With this trilogy, Ken Benn is adding to (or perhaps initiating) the Palmerston North noir school of gritty young adult thriller realism. The first in the series, Lethal deliveries, was released by Thomson New House in 2007 before being picked up by Penguin and re-released in 2010. The second (Trapped outside a cage) and third (Gutted) have now appeared simultaneously.


The teenager characters are smart-mouthed 14- and 15-year-olds from the wrong side of town. School doesn’t seem to play a large part in their lives and they live in the shadow of a sleazy underworld featuring drugs and gangs. Their parents are largely absent or useless, but the kids themselves are resilient, resourceful and able to cope with verbal and physical attacks (inline hockey sounds pretty rough) and threatening situations.

The books are told in short chapters focusing in turn on the main characters, and are full of references to streets and buildings in Palmerston North and surrounding small towns. (Who says nothing ever happens in the Manawatu? Obviously it does, if you know where to look.) They will tell you a lot about inline hockey, as well as what it’s like inside a youth detention centre and how to perform wheel spins in a deserted car park. Ken Benn teaches maths and physics in Palmerston North, and he’s previously commented on his research for Lethal deliveries, including talking to social workers, young criminals and their victims and even sleeping under a bridge with a group of streetkids. I found the scenes with Jack and Weta (in the local youth justice facility) some of the most convincing.

The trilogy wraps up to a tight finish, with some last minute revelations about motives and relationships. Teenage readers may find the books are longer than they look, with a lot of type on each page and few blank pages. (They might also notice that a 15-year-old has a driver’s licence, which is no longer possible.)

Monday 11 June 2012

White chairs on a green lawn

Installation art can sometimes seem like a challenge to understand (or appreciate), but this is one of the most poignant and powerful examples I've seen in a long while:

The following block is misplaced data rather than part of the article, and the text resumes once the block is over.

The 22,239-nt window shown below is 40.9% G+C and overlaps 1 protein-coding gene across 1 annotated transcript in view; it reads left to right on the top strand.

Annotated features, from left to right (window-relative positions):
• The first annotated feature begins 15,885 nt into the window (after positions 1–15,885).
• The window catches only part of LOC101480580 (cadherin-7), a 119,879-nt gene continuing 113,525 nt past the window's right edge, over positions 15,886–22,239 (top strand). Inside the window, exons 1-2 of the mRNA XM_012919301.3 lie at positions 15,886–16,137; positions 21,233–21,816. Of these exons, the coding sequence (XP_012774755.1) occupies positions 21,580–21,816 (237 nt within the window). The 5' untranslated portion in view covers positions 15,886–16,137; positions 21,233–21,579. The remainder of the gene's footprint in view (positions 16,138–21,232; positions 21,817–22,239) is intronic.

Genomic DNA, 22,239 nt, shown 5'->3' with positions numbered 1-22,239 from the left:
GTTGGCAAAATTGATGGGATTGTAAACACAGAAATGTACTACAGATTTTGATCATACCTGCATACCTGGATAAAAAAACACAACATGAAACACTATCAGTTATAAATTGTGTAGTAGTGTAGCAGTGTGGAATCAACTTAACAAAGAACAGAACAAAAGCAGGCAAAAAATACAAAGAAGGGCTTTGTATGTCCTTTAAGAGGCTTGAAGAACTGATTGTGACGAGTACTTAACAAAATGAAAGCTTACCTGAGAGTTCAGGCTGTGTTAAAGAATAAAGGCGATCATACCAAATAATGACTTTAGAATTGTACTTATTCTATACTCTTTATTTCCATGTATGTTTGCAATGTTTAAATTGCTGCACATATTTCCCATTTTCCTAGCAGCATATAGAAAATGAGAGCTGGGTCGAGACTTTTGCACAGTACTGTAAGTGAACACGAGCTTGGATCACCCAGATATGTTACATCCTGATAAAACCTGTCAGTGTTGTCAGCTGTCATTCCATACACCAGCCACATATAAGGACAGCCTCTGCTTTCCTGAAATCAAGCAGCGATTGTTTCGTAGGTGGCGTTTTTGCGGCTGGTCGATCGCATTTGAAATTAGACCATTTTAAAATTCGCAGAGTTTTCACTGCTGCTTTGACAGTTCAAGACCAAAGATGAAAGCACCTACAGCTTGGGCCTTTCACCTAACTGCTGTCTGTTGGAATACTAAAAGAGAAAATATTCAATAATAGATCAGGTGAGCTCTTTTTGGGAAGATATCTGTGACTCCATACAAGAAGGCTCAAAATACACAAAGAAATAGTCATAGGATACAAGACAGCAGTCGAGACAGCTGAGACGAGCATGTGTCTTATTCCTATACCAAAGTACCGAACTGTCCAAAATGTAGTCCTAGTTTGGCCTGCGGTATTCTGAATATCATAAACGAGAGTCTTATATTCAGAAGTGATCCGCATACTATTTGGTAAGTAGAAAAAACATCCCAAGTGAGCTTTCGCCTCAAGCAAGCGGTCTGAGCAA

The chairs are placed on the lawn where Oxford Terrace Baptist Church, that grand old structure, once stood - each chair individually painted, each representing one person who died in the February 2011 Christchurch earthquake. I'm glad that people have treated it with respect, but have also incorporated it into their lives, using it as a place to sit, talk and remember.

Tuesday 5 June 2012

Other things I can remember about Wadestown School...

Prompted both by my recent school visit, and by the book Windows over Wadestown by Debbie Monigatti which the school was kind enough to send me afterwards, here are a few more memories I have of my days at the school, when English was called "Written Expression" and we covered our books with wallpaper, not duraseal:

  • Lining up in the top playground for outdoor assembly, and the boys always trying to be last in line

  • Learning to swim in the freezing cold outdoor swimming pool

  • Being allowed to move from pencil to fountain pen (which was supposed to be a privilege, but involved a lot more mess)

  • Being tested on our spelling levels

  • Doing folk dancing in the bottom playground, to the accompaniment of wobbly music from a record player, and putting on a performance of A midsummer night's dream for parents in the area outside the pool

  • My wonderful Std 4 and Form 1 teacher, Mrs Kroell (you can see a photo of her on pg 65 of Debbie Monigatti's book) who took us on a school trip to Mt Egmont (as it was then)

  • Going to the "murder house" on the bus to be practised on by student dental nurses

  • Going to "manual" on the bus - cooking and sewing for the girls, woodwork and metalwork for the boys Now called 'technicraft' and under threat from the current government. Here's hoping this important tradition continues.

  • The rows of bike racks - now there is a shed full of scooters

  • The local minister from St Lukes who used to come in and give us religious instruction lessons once a week (and once a year we would go to the flower show with our sand saucers and flower arrangements)

  • Barbara, Susan, Kirsten, Katrina, another Barbara, Michelle, Sally, Michael, Jonathan, John, Paul, ....